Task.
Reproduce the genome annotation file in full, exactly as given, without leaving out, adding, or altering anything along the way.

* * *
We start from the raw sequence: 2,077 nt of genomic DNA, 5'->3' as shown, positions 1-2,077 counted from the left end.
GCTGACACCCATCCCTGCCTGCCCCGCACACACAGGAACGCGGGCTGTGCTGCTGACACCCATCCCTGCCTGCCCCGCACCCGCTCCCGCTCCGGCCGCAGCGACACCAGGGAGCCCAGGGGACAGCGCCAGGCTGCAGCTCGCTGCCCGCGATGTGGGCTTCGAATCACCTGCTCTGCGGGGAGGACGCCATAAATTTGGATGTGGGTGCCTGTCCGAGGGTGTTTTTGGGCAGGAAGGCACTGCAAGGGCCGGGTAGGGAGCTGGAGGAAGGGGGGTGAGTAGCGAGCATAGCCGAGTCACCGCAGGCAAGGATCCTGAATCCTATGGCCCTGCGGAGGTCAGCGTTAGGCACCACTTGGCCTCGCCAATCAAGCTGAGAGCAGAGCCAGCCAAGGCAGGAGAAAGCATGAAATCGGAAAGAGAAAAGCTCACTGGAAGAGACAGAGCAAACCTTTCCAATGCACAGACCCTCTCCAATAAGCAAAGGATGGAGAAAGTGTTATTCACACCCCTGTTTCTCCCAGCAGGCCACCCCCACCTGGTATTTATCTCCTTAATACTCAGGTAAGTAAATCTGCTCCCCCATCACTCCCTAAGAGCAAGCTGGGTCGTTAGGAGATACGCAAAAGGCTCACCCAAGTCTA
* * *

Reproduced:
We start from the raw sequence: 2,077 nt of genomic DNA, 5'->3' as shown, positions 1-2,077 counted from the left end.
GCTGACACCCATCCCTGCCTGCCCCGCACACACAGGAACGCGGGCTGTGCTGCTGACACCCATCCCTGCCTGCCCCGCACCCGCTCCCGCTCCGGCCGCAGCGACACCAGGGAGCCCAGGGGACAGCGCCAGGCTGCAGCTCGCTGCCCGCGATGTGGGCTTCGAATCACCTGCTCTGCGGGGAGGACGCCATAAATTTGGATGTGGGTGCCTGTCCGAGGGTGTTTTTGGGCAGGAAGGCACTGCAAGGGCCGGGTAGGGAGCTGGAGGAAGGGGGGTGAGTAGCGAGCATAGCCGAGTCACCGCAGGCAAGGATCCTGAATCCTATGGCCCTGCGGAGGTCAGCGTTAGGCACCACTTGGCCTCGCCAATCAAGCTGAGAGCAGAGCCAGCCAAGGCAGGAGAAAGCATGAAATCGGAAAGAGAAAAGCTCACTGGAAGAGACAGAGCAAACCTTTCCAATGCACAGACCCTCTCCAATAAGCAAAGGATGGAGAAAGTGTTATTCACACCCCTGTTTCTCCCAGCAGGCCACCCCCACCTGGTATTTATCTCCTTAATACTCAGGTAAGTAAATCTGCTCCCCCATCACTCCCTAAGAGCAAGCTGGGTCGTTAGGAGATACGCAAAAGGCTCACCCAAGTCTA